The daily business briefing: January 11, 2018

South Korea says it will ban cryptocurrency trading, ICE agents raid 7-Elevens across the U.S., and more

A 7-Eleven store in Florida
(Image credit: Joe Raedle/Getty Images)

1. South Korea announces plan to ban cryptocurrency trading

South Korea's government said Thursday that it plans to ban cryptocurrency trading, sparking a 21 percent plunge in local bitcoin prices. Bitcoin also fell by more than 10 percent on the Luxembourg-based Bitstamp exchange, to as low as $13,120, its lowest level since Jan. 2. "There are great concerns regarding virtual currencies and justice ministry is basically preparing a bill to ban cryptocurrency trading through exchanges," Justice Minister Park Sang-ki said. South Korean authorities also raided local exchanges in a clampdown on alleged tax evasion. The country is a big source of demand for cryptocurrency, and its moves came as governments around the world rush to come up with ways to regulate digital currency as its value soars.


2. ICE agents raid 7-Eleven stores nationwide

Immigration agents raided 7-Eleven convenience stores across the country on Wednesday in the largest crackdown of its kind since President Trump took office. Agents from Immigration and Customs Enforcement targeted 98 7-Eleven stores, and arrested 21 people. The agency suspected the company of hiring undocumented immigrants. "Today's actions send a strong message to U.S. businesses that hire and employ an illegal workforce," ICE Acting Director Thomas D. Homan said in a statement. "ICE will enforce the law, and if you are found to be breaking the law, you will be held accountable."

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3. Stocks struggle to shake off their first pullback of 2018

U.S. stock futures inched higher early Thursday as investors remained cautious after equities pulled back Wednesday for the first time this year. Futures for the Dow Jones Industrial Average, the S&P 500, and the Nasdaq-100 all rose by just over 0.1 percent after edging lower on Wednesday. A Bloomberg report that China was planning to cut its purchases of U.S. debt had rattled markets, but China's foreign-exchange dismissed the account as "false news." St. Louis Fed President James Bullard's statement that it could take a decade of 2.5 percent inflation to make up for recent low inflation also weighed on stocks.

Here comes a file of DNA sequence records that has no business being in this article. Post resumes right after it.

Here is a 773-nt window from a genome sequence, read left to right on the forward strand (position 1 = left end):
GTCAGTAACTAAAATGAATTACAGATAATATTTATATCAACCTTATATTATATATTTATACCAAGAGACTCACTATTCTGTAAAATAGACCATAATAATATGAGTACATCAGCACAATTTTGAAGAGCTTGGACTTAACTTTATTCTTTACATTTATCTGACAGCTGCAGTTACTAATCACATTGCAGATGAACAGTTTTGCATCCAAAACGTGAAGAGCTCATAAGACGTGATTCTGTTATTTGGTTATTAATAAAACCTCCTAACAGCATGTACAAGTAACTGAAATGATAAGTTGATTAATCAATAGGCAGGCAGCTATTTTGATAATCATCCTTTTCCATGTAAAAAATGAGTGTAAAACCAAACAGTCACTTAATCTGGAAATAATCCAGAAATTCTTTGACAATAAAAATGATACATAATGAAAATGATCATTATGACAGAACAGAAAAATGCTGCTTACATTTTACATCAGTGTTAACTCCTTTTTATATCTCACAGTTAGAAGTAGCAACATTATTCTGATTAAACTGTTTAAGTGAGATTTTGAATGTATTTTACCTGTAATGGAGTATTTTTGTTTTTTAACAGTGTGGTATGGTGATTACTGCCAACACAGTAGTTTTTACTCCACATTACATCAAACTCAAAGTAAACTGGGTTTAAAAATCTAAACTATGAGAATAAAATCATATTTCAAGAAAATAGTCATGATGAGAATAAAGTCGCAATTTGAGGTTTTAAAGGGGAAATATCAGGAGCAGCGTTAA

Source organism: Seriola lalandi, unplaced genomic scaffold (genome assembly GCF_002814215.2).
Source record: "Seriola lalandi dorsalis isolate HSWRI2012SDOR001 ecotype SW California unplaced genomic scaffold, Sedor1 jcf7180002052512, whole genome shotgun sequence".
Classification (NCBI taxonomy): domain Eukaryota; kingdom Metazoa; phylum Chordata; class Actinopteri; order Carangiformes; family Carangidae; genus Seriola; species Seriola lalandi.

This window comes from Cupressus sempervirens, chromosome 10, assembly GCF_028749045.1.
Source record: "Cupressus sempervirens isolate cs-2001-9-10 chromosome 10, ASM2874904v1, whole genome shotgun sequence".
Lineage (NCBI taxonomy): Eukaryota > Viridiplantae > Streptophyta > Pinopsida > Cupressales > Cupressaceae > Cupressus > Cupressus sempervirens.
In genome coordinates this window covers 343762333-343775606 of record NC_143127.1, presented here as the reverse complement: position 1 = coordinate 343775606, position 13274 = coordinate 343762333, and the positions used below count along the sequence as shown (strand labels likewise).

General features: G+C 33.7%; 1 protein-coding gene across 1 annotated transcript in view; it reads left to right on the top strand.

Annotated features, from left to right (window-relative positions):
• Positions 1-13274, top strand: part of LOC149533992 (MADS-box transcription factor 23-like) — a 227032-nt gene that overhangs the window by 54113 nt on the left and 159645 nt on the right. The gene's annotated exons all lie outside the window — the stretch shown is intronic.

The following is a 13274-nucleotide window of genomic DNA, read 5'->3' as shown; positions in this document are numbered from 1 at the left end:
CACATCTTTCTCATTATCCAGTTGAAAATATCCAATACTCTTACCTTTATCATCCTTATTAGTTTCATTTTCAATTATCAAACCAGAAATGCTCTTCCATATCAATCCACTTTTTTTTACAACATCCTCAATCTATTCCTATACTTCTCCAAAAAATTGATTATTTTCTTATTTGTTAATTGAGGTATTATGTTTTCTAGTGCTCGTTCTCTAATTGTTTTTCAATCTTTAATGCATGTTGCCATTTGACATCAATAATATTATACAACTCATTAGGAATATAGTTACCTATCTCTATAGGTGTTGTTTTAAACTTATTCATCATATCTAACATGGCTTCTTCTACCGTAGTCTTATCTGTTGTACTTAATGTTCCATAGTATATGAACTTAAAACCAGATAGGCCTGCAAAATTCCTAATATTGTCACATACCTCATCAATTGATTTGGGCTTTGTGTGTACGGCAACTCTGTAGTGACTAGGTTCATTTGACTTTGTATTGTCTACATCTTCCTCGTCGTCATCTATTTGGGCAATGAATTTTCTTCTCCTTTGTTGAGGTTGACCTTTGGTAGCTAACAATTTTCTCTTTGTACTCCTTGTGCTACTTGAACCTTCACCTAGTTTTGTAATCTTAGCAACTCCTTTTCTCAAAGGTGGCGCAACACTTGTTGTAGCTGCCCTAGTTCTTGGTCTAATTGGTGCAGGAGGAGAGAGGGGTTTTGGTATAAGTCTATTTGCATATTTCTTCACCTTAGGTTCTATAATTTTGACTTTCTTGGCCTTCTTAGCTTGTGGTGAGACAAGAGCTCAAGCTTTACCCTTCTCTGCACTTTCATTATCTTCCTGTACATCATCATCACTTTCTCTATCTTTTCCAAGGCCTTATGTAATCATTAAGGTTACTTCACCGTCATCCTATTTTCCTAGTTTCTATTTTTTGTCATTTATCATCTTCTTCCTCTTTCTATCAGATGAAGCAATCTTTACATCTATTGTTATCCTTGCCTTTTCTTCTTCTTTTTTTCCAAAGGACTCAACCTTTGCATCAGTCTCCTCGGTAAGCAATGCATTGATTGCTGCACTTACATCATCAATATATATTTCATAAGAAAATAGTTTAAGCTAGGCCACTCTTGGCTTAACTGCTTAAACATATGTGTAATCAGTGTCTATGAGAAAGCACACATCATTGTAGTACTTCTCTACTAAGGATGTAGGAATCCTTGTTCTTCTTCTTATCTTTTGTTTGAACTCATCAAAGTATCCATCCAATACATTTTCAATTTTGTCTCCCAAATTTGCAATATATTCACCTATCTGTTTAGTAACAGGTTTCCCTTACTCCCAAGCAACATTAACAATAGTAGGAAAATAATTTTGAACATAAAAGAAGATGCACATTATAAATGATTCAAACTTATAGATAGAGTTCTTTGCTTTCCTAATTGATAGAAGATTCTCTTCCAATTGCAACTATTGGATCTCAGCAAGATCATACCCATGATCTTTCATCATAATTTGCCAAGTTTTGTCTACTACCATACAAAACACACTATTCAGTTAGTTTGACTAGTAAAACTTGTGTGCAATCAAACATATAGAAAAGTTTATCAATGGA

4. Sears reports disappointing holiday sales and says debt restructuring critical

Sears Holdings warned Wednesday that it would record a net loss for the period that included the critical holiday shopping season, raising fresh doubts about its future. CEO Eddie Lampert said the company would "consider all other options to maximize the value of Sears Holdings' assets" if it can't refinance $1 billion in debt to give it time to "unlock value in our other brands and major assets, including Kenmore, DieHard," and more. In 2017, Sears sold its Craftsman brand for $900 million and announced it would close 400 Sears and Kmart stores, leaving it with about 1,000 remaining locations at the start of 2018. Bankruptcy is "not unrealistic" if Sears can't renegotiate its debt, said Philip Emma, senior retail and credit analyst at Debtwire.


5. New York City sues oil companies over climate change

New York City announced Wednesday that it was filing a lawsuit against five major oil companies, seeking billions of dollars to pay for damages from climate change, such as those suffered due to superstorm Sandy. The lawsuit said the companies — BP, Chevron, Conoco Phillips, Exxon Mobil, and Royal Dutch Shell — knew for years that burning fossil fuels contributed to climate change, but covered up their scientists' conclusions. Mayor Bill de Blasio also said city pension funds would divest about $5 billion from fossil fuel industry companies. "This city is standing up and saying, 'We're going to take our own actions to protect our own people,'" de Blasio said. "We're not waiting."

The New York Times

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